CHAOZHOU, Guangdong - Nine people allegedly involved in a violent wage-related dispute have been detained, local police said on Tuesday.
More than 200 migrant workers, most from Southwest China's Sichuan province, gathered on Monday night in front of a government building in Guxiang township of Chaozhou, Guangdong province, protesting a wage-related dispute that has already led to the serious injury of a migrant worker.
The protest has drawn hundreds of people into escalating violence between migrant workers and local people.
At least three cars were smashed and another one burned in the violence, local police said, with dozens of people injured.
The crowd in front of the township government building was dispersed by police at about 10:30 pm, according to local police on Tuesday. Police did not disclose if there were any casualties in the incident.
The violence was reportedly caused by the serious injury of a migrant worker, surnamed Xiong, from Deyang city of Sichuan, who works for a local ceramics factory.
Xiong, 19, was seriously wounded in a knife attack after he argued with the factory boss for owed wages at the workshop on June 1.
Xiong's father suffered a head wound in the conflict.
The boss, surnamed Su, and other two local people allegedly involved in the knife attack, were detained by local police on Sunday.
"The Sichuan people were too angry. They have already pushed down the gate of the Guxiang government building on Sunday night," a local shop owner surnamed Huang told China Daily.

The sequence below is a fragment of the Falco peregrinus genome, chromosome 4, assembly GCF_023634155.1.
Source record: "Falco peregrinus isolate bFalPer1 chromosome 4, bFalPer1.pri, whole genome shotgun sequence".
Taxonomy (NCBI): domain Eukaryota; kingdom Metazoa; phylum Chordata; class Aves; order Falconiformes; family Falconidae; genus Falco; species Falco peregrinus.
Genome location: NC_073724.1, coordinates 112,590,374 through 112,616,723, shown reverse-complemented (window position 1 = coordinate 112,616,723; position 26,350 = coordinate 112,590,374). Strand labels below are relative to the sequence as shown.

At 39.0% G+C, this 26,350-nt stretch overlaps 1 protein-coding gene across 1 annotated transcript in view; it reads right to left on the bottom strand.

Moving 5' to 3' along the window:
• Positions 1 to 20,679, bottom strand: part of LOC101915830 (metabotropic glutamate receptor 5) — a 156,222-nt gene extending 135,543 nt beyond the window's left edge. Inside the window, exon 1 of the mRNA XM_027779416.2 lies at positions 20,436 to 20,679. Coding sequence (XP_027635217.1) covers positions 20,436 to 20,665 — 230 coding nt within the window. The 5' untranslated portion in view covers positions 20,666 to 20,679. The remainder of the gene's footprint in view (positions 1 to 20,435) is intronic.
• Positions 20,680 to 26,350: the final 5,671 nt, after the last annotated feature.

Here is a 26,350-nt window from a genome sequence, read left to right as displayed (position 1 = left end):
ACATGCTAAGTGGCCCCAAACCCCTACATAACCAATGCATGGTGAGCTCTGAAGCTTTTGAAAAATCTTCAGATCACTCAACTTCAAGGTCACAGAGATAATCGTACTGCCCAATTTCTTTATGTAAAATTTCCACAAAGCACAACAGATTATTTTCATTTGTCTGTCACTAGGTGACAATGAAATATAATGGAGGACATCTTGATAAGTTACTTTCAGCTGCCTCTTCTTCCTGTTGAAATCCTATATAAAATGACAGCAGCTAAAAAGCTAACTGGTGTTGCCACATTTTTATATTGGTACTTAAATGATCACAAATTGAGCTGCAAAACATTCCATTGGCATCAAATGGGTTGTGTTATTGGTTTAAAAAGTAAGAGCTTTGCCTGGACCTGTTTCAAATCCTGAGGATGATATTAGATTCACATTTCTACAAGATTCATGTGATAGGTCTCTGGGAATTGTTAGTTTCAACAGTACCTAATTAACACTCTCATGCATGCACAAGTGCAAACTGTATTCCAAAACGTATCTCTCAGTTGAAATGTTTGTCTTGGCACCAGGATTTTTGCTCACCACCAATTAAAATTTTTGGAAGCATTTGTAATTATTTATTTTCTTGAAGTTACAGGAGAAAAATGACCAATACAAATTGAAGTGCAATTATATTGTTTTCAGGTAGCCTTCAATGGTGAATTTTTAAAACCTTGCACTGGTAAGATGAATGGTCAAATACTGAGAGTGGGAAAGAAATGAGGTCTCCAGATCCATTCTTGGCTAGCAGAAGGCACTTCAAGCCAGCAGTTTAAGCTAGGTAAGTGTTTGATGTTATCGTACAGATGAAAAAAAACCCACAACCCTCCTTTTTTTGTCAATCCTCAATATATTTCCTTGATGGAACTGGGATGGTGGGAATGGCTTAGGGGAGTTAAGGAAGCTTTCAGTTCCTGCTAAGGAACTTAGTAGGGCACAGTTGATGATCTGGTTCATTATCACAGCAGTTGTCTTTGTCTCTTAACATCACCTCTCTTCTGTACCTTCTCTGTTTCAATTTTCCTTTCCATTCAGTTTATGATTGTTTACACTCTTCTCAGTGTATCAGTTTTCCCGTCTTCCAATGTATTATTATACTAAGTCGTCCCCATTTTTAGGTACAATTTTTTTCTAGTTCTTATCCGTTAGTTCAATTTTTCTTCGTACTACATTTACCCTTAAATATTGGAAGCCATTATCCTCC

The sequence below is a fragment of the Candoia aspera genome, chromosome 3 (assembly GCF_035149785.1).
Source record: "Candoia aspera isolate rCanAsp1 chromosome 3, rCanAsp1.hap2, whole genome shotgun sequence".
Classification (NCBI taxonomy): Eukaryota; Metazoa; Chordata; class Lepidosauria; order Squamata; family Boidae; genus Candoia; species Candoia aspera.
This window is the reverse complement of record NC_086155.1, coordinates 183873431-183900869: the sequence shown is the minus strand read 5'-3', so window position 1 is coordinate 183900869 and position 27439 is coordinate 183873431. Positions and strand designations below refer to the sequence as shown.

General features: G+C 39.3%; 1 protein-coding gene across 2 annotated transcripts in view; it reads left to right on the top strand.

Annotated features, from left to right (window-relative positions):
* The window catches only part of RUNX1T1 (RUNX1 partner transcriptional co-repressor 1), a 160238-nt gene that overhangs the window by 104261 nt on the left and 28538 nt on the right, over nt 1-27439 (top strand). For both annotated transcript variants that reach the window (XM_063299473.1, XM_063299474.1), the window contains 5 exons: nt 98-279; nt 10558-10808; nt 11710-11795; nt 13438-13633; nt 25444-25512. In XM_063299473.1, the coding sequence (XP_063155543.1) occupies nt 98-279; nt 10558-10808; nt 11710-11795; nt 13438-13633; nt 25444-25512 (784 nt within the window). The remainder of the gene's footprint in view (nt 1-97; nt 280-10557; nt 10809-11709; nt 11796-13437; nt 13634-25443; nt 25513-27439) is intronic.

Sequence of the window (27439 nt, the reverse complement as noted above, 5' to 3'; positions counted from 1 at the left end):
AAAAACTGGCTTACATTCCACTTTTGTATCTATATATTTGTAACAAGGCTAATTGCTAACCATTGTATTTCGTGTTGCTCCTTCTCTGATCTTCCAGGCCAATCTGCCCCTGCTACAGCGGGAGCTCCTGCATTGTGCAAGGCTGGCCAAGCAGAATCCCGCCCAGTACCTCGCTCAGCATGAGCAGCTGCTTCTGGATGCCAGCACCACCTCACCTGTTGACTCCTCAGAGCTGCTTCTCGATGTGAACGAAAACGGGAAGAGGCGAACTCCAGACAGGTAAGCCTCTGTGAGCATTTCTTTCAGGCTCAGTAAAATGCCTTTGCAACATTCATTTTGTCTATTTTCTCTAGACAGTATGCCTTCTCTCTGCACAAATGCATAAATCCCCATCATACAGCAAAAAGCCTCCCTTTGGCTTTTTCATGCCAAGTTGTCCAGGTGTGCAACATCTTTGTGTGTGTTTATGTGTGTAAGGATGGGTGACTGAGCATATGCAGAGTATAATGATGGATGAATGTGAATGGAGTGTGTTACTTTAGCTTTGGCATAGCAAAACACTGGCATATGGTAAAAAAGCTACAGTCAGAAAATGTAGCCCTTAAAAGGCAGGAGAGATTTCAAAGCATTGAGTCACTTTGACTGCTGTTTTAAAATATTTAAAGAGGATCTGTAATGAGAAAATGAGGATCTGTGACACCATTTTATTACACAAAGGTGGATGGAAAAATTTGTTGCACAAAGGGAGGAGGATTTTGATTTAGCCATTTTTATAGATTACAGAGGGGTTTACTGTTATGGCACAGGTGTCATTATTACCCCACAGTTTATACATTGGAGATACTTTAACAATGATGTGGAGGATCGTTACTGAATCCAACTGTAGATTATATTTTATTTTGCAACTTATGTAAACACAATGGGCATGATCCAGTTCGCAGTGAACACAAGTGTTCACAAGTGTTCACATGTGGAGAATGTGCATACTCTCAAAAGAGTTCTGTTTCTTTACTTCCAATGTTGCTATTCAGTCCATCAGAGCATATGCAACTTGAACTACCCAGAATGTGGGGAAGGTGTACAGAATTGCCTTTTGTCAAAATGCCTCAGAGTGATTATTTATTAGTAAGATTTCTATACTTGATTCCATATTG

On Monday night, migrant workers gathered on the street and smashed cars and shops on the street, according to Huang.
After the incident, the Guangdong provincial public security department ordered local police authorities to carry out a full investigation into the case, calling for better protection of migrant workers' rights.
Deng Jianhua, deputy director of the information office of Sichuan's Deyang city, asked for an open and thorough investigation into the violence.
"We are doing what we can to protect the rights of migrant workers from Sichuan. Please be assured that we will try our best," he wrote on his micro blog on Tuesday.
"But authorities in Chaozhou should make public why workers from Sichuan were so angry and took such an extreme action to protect their rights," he added.
Chen Guang, a doctor with Southwest Jiaotong University, suggested local authorities respond promptly to migrant workers' demands for payments, given that China has reported a rising number of wage-rated disputes and violent cases in recent years.
"The authorities should fully study such disputes. Otherwise, they will easily escalate into social violence," Chen said on Tuesday.
(China Daily 06/08/2011 page3)